Two moving averages can be used together to generate crossover signals. In Technical Analysis of the Financial Markets, John Murphy calls this the “double crossover method”. Double crossovers involve one relatively short moving average and one relatively long moving average. As with all moving averages, the general length of the moving average defines the timeframe for the system. A system using a 7-day EMA and 21-day EMA would be deemed short-term.

A bullish crossover occurs when the shorter moving average crosses above the longer moving average. This is also known as a golden cross. A bearish crossover occurs when the shorter moving average crosses below the longer moving average. This is known as a dead cross.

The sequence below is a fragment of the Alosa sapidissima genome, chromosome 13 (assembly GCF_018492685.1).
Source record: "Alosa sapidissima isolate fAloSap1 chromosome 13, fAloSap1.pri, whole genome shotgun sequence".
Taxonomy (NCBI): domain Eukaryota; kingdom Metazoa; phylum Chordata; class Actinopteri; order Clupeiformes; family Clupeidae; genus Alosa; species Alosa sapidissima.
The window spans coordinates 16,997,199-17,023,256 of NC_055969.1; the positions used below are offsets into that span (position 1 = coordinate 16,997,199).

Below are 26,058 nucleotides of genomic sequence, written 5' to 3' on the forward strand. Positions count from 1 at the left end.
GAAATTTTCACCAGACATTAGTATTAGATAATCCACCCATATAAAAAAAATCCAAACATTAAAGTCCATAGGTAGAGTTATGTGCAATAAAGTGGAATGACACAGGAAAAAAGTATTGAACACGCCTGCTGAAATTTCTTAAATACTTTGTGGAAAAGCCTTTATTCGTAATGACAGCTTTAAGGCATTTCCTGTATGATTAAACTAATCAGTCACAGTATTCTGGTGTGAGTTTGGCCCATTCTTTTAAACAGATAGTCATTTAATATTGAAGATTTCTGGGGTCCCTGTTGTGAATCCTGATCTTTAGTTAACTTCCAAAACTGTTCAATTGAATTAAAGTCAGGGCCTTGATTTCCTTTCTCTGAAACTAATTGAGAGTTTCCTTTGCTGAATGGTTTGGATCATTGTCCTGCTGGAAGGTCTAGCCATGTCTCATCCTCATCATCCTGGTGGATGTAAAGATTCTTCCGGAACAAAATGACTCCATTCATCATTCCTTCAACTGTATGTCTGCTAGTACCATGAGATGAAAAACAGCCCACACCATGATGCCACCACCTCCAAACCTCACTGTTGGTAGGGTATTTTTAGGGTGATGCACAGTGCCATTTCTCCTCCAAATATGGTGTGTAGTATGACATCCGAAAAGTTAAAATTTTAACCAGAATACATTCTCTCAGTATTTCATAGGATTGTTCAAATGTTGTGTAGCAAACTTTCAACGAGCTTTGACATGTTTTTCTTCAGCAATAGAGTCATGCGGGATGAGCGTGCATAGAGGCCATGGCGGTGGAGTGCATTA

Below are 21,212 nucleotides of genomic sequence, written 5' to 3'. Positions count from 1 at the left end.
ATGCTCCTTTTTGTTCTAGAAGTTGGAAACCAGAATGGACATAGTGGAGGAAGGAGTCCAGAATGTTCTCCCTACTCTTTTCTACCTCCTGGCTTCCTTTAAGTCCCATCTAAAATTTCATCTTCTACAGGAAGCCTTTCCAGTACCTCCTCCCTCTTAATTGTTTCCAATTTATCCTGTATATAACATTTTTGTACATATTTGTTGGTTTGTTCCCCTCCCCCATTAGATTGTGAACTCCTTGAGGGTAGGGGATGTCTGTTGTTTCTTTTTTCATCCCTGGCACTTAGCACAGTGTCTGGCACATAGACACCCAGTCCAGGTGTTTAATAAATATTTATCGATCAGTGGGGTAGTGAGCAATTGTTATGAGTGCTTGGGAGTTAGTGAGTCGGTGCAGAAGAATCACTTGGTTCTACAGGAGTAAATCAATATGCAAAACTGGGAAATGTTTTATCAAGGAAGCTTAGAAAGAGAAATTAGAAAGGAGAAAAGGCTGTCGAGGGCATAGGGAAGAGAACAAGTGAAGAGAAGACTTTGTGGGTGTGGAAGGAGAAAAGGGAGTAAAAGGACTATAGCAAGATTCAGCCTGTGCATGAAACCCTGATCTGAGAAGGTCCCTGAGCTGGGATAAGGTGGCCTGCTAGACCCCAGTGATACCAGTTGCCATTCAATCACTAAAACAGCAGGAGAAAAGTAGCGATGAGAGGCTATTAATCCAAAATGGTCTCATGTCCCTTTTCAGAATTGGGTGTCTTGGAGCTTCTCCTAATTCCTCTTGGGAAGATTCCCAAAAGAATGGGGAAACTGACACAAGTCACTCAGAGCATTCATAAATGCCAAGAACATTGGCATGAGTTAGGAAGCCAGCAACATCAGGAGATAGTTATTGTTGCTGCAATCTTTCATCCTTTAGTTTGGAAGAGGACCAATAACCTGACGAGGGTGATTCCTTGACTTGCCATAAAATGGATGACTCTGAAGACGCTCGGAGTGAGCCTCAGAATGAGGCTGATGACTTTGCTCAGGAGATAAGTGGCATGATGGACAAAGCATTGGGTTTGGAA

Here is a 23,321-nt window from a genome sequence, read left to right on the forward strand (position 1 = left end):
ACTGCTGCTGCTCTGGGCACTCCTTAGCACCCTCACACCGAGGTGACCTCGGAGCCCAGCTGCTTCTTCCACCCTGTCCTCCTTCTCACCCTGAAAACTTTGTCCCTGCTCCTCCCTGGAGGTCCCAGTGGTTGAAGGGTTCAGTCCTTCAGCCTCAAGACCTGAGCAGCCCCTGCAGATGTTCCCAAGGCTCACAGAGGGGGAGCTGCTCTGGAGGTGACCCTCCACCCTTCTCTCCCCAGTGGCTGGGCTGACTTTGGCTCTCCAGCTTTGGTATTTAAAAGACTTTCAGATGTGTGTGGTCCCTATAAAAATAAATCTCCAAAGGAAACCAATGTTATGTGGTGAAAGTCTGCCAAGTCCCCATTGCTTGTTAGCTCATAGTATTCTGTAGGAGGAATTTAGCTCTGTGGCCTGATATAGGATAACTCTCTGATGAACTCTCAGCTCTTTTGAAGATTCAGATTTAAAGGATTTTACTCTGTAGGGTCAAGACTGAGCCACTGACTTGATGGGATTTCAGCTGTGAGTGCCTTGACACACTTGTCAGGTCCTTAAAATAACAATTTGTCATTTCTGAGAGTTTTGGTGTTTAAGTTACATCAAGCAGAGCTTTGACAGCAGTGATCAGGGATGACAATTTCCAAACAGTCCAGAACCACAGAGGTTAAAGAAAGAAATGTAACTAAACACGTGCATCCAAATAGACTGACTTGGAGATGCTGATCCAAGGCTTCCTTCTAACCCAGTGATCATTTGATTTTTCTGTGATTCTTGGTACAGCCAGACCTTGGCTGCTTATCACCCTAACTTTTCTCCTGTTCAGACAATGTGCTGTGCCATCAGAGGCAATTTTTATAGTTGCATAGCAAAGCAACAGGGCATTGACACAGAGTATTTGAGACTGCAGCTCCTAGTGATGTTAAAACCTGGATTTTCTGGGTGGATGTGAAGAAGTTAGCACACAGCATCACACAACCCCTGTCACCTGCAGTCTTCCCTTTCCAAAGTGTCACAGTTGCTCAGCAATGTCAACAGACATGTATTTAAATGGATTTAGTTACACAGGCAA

Moving average crossovers produce relatively late signals. After all, the system employs two lagging indicators. The longer the moving average periods, the greater the lag in the signals. These signals work great when a good trend takes hold. However, a moving average crossover system will produce lots of whipsaws in the absence of a strong trend.

“” we using 4-hours time frame and 7-period EMA with 21-period EMA “”

There is also a triple crossover method that involves three moving averages. Again, a signal is generated when the shortest moving average crosses the two longer moving averages. A simple triple crossover system might involve 7-day, 15-day, and 21-day moving averages